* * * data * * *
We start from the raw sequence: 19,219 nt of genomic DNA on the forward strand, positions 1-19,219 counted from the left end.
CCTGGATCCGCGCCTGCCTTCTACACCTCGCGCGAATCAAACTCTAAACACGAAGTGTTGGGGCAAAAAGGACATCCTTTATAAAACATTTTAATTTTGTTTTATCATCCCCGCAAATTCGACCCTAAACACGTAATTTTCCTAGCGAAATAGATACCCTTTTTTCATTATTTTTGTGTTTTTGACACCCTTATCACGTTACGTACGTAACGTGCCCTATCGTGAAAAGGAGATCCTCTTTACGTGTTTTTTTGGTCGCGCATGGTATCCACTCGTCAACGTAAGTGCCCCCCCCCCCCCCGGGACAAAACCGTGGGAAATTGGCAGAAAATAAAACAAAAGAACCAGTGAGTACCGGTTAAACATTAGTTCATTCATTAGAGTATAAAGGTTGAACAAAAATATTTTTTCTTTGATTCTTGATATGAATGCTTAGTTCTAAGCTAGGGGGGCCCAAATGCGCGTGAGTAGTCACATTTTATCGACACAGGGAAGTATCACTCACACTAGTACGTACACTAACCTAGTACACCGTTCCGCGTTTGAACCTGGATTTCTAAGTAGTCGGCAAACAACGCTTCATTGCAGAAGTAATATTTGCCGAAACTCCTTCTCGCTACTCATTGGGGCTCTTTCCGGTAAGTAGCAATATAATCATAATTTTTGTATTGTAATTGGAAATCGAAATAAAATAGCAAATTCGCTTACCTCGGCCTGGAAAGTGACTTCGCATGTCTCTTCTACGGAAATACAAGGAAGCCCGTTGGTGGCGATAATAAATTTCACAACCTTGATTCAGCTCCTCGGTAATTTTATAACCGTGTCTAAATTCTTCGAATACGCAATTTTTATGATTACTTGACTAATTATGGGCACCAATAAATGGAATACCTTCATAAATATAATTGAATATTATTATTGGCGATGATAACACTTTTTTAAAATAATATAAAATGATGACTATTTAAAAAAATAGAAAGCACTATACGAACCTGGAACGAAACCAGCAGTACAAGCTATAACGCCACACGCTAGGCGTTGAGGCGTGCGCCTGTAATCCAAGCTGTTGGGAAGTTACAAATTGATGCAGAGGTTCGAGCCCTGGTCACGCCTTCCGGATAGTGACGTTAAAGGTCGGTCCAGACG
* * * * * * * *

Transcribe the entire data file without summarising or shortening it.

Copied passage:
We start from the raw sequence: 19,219 nt of genomic DNA on the forward strand, positions 1-19,219 counted from the left end.
CCTGGATCCGCGCCTGCCTTCTACACCTCGCGCGAATCAAACTCTAAACACGAAGTGTTGGGGCAAAAAGGACATCCTTTATAAAACATTTTAATTTTGTTTTATCATCCCCGCAAATTCGACCCTAAACACGTAATTTTCCTAGCGAAATAGATACCCTTTTTTCATTATTTTTGTGTTTTTGACACCCTTATCACGTTACGTACGTAACGTGCCCTATCGTGAAAAGGAGATCCTCTTTACGTGTTTTTTTGGTCGCGCATGGTATCCACTCGTCAACGTAAGTGCCCCCCCCCCCCCCGGGACAAAACCGTGGGAAATTGGCAGAAAATAAAACAAAAGAACCAGTGAGTACCGGTTAAACATTAGTTCATTCATTAGAGTATAAAGGTTGAACAAAAATATTTTTTCTTTGATTCTTGATATGAATGCTTAGTTCTAAGCTAGGGGGGCCCAAATGCGCGTGAGTAGTCACATTTTATCGACACAGGGAAGTATCACTCACACTAGTACGTACACTAACCTAGTACACCGTTCCGCGTTTGAACCTGGATTTCTAAGTAGTCGGCAAACAACGCTTCATTGCAGAAGTAATATTTGCCGAAACTCCTTCTCGCTACTCATTGGGGCTCTTTCCGGTAAGTAGCAATATAATCATAATTTTTGTATTGTAATTGGAAATCGAAATAAAATAGCAAATTCGCTTACCTCGGCCTGGAAAGTGACTTCGCATGTCTCTTCTACGGAAATACAAGGAAGCCCGTTGGTGGCGATAATAAATTTCACAACCTTGATTCAGCTCCTCGGTAATTTTATAACCGTGTCTAAATTCTTCGAATACGCAATTTTTATGATTACTTGACTAATTATGGGCACCAATAAATGGAATACCTTCATAAATATAATTGAATATTATTATTGGCGATGATAACACTTTTTTAAAATAATATAAAATGATGACTATTTAAAAAAATAGAAAGCACTATACGAACCTGGAACGAAACCAGCAGTACAAGCTATAACGCCACACGCTAGGCGTTGAGGCGTGCGCCTGTAATCCAAGCTGTTGGGAAGTTACAAATTGATGCAGAGGTTCGAGCCCTGGTCACGCCTTCCGGATAGTGACGTTAAAGGTCGGTCCAGACG